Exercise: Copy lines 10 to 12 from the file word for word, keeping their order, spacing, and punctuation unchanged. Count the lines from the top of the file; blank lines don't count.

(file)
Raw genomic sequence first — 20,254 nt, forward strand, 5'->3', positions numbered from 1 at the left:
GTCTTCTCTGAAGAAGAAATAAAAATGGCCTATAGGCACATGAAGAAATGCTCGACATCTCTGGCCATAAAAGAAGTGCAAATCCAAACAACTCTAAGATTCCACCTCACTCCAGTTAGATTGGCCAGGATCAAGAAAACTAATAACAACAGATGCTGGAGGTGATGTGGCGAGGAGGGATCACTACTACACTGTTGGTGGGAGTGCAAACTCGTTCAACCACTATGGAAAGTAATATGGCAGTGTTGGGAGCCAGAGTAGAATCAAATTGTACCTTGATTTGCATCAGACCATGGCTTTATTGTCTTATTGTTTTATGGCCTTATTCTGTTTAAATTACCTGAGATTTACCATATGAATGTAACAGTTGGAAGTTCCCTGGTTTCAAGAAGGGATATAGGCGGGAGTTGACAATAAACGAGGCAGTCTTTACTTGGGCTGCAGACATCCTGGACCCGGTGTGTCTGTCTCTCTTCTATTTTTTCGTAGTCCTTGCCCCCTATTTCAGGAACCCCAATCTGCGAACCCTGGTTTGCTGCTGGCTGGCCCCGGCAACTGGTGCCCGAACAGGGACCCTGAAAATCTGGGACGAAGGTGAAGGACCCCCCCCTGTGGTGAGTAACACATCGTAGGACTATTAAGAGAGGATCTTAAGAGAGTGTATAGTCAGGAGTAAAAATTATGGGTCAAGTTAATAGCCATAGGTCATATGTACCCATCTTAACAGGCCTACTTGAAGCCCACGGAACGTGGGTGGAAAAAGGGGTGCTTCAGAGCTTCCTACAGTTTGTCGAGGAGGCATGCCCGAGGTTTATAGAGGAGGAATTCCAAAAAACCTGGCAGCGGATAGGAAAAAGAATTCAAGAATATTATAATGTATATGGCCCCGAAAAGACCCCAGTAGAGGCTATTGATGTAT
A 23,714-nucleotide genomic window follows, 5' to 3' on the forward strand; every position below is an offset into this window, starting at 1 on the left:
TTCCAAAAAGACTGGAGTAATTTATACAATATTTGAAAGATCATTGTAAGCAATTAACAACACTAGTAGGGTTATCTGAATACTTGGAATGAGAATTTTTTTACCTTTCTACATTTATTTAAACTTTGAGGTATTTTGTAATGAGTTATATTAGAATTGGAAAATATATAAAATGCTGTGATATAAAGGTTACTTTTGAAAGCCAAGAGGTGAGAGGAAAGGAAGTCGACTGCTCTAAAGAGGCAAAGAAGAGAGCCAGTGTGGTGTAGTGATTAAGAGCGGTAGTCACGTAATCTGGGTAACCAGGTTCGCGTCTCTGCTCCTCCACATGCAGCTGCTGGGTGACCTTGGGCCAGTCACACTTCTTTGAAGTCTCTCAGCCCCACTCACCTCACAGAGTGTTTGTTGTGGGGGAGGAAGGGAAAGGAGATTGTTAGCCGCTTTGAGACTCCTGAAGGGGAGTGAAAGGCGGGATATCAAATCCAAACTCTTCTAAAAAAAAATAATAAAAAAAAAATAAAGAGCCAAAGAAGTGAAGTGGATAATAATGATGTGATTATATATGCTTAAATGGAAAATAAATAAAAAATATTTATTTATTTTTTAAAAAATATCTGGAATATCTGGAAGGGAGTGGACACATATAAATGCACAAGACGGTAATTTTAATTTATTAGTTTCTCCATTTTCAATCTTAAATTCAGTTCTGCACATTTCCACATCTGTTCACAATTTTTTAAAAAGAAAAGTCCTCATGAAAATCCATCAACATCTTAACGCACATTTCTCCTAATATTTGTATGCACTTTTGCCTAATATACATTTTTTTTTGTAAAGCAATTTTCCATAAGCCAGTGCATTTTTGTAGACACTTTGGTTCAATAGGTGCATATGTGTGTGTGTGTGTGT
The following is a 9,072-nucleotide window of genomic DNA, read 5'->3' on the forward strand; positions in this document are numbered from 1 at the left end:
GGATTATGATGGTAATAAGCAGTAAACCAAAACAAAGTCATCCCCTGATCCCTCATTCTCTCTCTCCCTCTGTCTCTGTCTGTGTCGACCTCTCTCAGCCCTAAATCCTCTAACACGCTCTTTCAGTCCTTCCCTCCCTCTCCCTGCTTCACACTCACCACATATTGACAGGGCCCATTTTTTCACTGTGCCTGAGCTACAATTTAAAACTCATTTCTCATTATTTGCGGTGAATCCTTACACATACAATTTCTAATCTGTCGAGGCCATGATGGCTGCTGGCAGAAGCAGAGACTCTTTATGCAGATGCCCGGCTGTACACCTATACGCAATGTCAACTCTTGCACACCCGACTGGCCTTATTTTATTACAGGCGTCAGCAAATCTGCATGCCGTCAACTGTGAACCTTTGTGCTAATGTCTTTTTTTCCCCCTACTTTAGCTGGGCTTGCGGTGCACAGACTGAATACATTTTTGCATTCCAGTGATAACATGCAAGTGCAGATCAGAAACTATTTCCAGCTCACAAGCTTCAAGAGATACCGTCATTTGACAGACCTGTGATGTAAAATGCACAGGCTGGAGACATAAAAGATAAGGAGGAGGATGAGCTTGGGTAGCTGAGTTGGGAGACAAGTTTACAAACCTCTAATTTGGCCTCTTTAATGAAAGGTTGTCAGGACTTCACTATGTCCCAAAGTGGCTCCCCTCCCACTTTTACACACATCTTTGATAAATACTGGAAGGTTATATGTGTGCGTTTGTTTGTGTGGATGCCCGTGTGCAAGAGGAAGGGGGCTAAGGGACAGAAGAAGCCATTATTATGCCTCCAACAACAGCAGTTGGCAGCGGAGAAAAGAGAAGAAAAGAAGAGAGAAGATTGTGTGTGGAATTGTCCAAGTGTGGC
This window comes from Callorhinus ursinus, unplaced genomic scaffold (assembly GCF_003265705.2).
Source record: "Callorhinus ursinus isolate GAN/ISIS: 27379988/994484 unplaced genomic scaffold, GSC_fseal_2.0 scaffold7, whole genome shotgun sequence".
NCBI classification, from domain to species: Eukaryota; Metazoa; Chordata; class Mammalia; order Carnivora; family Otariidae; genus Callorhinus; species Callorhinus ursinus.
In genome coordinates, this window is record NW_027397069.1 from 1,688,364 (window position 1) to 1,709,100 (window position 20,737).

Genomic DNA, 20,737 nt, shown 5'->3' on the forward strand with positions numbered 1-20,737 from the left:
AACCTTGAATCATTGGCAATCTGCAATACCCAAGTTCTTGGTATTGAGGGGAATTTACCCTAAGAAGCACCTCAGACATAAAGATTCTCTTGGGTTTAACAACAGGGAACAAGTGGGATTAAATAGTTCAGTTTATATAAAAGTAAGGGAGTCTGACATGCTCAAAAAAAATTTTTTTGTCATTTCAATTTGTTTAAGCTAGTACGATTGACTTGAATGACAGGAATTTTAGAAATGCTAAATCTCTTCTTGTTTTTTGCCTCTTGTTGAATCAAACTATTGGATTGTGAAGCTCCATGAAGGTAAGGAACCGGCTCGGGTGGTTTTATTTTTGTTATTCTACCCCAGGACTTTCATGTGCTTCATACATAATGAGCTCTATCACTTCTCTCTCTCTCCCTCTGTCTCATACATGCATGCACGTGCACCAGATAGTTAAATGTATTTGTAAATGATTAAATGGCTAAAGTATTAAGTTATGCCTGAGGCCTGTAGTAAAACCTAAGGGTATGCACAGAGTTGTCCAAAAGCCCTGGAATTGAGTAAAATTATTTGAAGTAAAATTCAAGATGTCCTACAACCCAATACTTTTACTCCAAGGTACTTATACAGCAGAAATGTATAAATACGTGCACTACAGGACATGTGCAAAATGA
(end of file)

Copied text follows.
In genome coordinates, this window is record NW_027397069.1 from 1,688,364 (window position 1) to 1,709,100 (window position 20,737).

Genomic DNA, 20,737 nt, shown 5'->3' on the forward strand with positions numbered 1-20,737 from the left:
AACCTTGAATCATTGGCAATCTGCAATACCCAAGTTCTTGGTATTGAGGGGAATTTACCCTAAGAAGCACCTCAGACATAAAGATTCTCTTGGGTTTAACAACAGGGAACAAGTGGGATTAAATAGTTCAGTTTATATAAAAGTAAGGGAGTCTGACATGCTCAAAAAAAATTTTTTTGTCATTTCAATTTGTTTAAGCTAGTACGATTGACTTGAATGACAGGAATTTTAGAAATGCTAAATCTCTTCTTGTTTTTTGCCTCTTGTTGAATCAAACTATTGGATTGTGAAGCTCCATGAAGGTAAGGAACCGGCTCGGGTGGTTTTATTTTTGTTATTCTACCCCAGGACTTTCATGTGCTTCATACATAATGAGCTCTATCACTTCTCTCTCTCTCCCTCTGTCTCATACATGCATGCACGTGCACCAGATAGTTAAATGTATTTGTAAATGATTAAATGGCTAAAGTATTAAGTTATGCCTGAGGCCTGTAGTAAAACCTAAGGGTATGCACAGAGTTGTCCAAAAGCCCTGGAATTGAGTAAAATTATTTGAAGTAAAATTCAAGATGTCCTACAACCCAATACTTTTACTCCAAGGTACTTATACAGCAGAAATGTATAAATACGTGCACTACAGGACATGTGCAAAATGA